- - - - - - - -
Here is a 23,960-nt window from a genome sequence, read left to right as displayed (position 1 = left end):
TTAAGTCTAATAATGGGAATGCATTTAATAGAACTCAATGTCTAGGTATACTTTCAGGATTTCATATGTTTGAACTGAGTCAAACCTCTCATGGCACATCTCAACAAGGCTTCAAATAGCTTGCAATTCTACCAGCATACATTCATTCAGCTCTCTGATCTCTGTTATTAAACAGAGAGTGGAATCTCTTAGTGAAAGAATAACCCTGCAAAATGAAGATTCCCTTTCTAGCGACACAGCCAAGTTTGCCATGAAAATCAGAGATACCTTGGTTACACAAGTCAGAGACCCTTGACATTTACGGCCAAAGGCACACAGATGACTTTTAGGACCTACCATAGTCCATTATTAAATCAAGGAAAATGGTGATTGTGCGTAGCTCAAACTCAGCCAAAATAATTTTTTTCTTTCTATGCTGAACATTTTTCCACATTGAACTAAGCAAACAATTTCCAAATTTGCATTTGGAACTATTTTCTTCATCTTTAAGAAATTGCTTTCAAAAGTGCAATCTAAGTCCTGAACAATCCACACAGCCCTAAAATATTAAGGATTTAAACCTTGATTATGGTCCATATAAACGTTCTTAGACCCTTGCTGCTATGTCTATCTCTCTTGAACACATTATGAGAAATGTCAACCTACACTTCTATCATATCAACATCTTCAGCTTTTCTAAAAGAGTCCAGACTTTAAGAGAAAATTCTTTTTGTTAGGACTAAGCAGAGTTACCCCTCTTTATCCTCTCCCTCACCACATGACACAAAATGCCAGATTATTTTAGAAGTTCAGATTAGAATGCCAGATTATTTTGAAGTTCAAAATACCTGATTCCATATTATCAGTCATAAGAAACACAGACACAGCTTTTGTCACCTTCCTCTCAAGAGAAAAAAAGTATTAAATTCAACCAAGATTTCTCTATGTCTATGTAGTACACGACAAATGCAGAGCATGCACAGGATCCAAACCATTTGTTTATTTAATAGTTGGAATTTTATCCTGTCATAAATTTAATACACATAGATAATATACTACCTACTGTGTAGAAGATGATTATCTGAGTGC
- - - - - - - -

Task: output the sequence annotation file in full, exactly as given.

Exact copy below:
Here is a 23,960-nt window from a genome sequence, read left to right as displayed (position 1 = left end):
TTAAGTCTAATAATGGGAATGCATTTAATAGAACTCAATGTCTAGGTATACTTTCAGGATTTCATATGTTTGAACTGAGTCAAACCTCTCATGGCACATCTCAACAAGGCTTCAAATAGCTTGCAATTCTACCAGCATACATTCATTCAGCTCTCTGATCTCTGTTATTAAACAGAGAGTGGAATCTCTTAGTGAAAGAATAACCCTGCAAAATGAAGATTCCCTTTCTAGCGACACAGCCAAGTTTGCCATGAAAATCAGAGATACCTTGGTTACACAAGTCAGAGACCCTTGACATTTACGGCCAAAGGCACACAGATGACTTTTAGGACCTACCATAGTCCATTATTAAATCAAGGAAAATGGTGATTGTGCGTAGCTCAAACTCAGCCAAAATAATTTTTTTCTTTCTATGCTGAACATTTTTCCACATTGAACTAAGCAAACAATTTCCAAATTTGCATTTGGAACTATTTTCTTCATCTTTAAGAAATTGCTTTCAAAAGTGCAATCTAAGTCCTGAACAATCCACACAGCCCTAAAATATTAAGGATTTAAACCTTGATTATGGTCCATATAAACGTTCTTAGACCCTTGCTGCTATGTCTATCTCTCTTGAACACATTATGAGAAATGTCAACCTACACTTCTATCATATCAACATCTTCAGCTTTTCTAAAAGAGTCCAGACTTTAAGAGAAAATTCTTTTTGTTAGGACTAAGCAGAGTTACCCCTCTTTATCCTCTCCCTCACCACATGACACAAAATGCCAGATTATTTTAGAAGTTCAGATTAGAATGCCAGATTATTTTGAAGTTCAAAATACCTGATTCCATATTATCAGTCATAAGAAACACAGACACAGCTTTTGTCACCTTCCTCTCAAGAGAAAAAAAGTATTAAATTCAACCAAGATTTCTCTATGTCTATGTAGTACACGACAAATGCAGAGCATGCACAGGATCCAAACCATTTGTTTATTTAATAGTTGGAATTTTATCCTGTCATAAATTTAATACACATAGATAATATACTACCTACTGTGTAGAAGATGATTATCTGAGTGC